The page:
Contextualizing set backs as a part of progress has a collective impact beyond the obvious personal benefit.  As a society, we need to develop stamina for staying the course even when it is hard.  The city of Nashville, seems committed to rolling out the red carpet to every industry, developer or entrepreneur looking for a place to land. This is mostly wonderful; however, it is hard to become the “IT CITY” without displacing many of the residents of the previously “ignored city.”  Gentrification is hard.  Affordable housing is complicated.  This doesn’t mean we stop trying to find a way forward though!  Nashville is off the growth chart, and we need the grit as a society to create health in all our new dimensions. We need to contextualize the positive aspects of our growth with housing inequities and displacement, and then find the grit to keep creatively addressing our affordable housing deficit.  The presence of frustration means neither that progress is ruined or that we are powerless to correct course.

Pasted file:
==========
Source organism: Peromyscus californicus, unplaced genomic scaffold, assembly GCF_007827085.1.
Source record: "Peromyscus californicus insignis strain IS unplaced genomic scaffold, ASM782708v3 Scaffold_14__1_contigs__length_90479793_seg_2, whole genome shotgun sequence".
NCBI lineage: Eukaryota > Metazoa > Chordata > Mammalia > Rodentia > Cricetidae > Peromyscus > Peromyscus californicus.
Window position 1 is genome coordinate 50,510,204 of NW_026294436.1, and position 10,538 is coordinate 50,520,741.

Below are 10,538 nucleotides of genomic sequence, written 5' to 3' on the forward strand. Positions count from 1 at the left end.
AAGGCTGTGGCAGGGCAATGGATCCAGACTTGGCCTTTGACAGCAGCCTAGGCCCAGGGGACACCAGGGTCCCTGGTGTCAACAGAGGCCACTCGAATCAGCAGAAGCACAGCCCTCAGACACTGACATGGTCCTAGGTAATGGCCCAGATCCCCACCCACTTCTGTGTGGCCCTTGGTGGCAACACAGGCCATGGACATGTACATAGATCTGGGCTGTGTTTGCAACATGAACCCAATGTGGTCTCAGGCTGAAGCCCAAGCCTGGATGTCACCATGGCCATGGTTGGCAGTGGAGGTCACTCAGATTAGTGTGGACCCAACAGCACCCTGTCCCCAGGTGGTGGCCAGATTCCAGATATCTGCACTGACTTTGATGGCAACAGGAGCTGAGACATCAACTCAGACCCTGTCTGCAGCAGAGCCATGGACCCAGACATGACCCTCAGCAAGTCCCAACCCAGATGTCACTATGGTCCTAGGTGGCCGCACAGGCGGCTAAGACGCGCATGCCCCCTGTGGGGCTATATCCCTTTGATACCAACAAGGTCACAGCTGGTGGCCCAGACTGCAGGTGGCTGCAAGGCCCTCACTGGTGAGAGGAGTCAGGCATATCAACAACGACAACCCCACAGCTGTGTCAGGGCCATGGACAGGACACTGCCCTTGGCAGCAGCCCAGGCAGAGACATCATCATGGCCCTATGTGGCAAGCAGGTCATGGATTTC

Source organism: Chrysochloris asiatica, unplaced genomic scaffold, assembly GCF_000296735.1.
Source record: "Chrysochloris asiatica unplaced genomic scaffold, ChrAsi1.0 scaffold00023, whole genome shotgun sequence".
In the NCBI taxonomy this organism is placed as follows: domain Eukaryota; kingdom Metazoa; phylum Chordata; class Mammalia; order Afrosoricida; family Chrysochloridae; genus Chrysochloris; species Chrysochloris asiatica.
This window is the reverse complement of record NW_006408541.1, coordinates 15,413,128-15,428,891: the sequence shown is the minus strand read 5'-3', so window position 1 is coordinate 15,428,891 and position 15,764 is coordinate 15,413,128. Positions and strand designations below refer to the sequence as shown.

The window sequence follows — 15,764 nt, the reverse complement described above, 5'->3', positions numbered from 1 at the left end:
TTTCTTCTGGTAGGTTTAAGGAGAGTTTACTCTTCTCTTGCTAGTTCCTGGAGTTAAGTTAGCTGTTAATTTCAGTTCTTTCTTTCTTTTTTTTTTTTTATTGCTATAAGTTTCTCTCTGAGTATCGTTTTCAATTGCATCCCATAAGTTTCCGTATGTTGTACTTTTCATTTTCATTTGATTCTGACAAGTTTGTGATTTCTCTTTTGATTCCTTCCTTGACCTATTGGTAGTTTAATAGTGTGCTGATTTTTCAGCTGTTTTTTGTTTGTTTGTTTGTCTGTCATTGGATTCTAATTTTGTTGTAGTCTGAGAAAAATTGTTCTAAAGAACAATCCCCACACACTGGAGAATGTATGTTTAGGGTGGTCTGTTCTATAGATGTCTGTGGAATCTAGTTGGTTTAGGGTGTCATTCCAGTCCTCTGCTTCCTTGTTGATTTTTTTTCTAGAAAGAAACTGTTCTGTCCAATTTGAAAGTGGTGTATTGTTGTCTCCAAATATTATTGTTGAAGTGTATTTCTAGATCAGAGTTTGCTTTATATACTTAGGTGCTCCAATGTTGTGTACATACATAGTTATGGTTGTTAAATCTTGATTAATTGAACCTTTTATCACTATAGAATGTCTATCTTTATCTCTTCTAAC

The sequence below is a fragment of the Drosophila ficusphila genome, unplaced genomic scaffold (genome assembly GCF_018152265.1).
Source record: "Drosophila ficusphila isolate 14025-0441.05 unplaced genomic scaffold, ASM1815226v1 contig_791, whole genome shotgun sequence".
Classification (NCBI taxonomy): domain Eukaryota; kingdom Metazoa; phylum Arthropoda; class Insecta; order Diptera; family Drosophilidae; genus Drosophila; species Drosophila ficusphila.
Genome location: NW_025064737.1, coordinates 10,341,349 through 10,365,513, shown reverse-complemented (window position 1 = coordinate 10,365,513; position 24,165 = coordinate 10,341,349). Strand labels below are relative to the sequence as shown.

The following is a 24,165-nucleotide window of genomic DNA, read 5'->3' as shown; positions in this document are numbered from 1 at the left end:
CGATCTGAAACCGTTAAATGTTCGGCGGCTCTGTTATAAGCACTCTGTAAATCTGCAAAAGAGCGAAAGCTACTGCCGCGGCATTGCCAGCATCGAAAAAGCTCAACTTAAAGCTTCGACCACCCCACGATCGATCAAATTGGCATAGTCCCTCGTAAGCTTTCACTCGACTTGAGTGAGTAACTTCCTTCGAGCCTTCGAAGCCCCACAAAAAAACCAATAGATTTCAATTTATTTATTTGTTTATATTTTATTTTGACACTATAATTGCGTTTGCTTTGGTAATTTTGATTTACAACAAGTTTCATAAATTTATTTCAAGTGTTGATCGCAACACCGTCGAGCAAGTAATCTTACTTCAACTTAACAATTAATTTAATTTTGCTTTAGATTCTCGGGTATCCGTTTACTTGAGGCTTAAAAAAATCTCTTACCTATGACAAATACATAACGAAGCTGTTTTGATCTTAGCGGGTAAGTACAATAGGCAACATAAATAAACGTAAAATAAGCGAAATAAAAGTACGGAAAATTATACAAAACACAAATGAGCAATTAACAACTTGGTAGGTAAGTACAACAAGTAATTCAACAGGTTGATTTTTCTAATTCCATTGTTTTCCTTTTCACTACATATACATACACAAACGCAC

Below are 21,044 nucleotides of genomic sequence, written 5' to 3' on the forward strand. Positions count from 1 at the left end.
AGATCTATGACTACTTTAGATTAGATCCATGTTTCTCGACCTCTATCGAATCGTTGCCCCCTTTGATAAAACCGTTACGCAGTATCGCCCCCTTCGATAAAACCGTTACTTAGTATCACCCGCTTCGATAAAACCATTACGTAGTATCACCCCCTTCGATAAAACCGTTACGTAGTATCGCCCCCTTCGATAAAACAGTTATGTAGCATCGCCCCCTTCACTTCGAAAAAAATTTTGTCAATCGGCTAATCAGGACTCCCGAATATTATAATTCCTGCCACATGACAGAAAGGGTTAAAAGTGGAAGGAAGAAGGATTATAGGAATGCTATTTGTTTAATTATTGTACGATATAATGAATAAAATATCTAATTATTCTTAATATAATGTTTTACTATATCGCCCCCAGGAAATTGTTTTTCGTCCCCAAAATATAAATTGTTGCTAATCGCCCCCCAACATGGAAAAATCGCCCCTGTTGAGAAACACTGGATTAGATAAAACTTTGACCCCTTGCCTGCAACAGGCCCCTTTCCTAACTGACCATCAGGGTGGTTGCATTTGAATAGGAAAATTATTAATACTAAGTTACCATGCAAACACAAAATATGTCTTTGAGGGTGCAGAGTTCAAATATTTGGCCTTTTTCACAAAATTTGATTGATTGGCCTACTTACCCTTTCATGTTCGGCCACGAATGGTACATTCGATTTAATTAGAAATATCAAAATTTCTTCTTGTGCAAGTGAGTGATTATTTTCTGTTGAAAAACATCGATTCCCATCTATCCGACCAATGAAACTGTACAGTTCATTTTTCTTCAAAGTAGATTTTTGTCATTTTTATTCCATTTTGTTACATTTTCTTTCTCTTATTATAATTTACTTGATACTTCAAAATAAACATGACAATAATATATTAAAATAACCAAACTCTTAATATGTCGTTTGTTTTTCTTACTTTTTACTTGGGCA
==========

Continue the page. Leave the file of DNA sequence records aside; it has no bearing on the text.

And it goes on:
Immigration is complicated.  According to some, we have an employment and crime crisis in America because of it.  According to others, we have inefficient court systems, mistrust between police and immigrant communities and poor oversight of employers’ hiring practices.  Recently, a new Attorney General Sessions’ policy to enforce an immigration law in the harshest possible way, while ignoring accepted protections for those seeking asylum, led to a humanitarian crisis in which kids are taken from their parents who are placed immediately under arrest.  Voices from the left and right are coming together to decry such government-initiated depravity.  However, because immigration in complicated, and we as a society typically lack the capacity to sustain effort in the face of difficulty, I am concerned we will accept this state as inevitable, soon walking away in defeat.  In this moment we need leaders who understand that terrible mistakes are part of any success.  We must listen to voices who understand that America often finds itself in unfamiliar territory with no clear solution, and then we find the grit to stay the course and keep working together.

Only a collective and sustained cognitive dissonance allows us to live amidst the sadness and decay of others while expecting sunshine and roses for ourselves.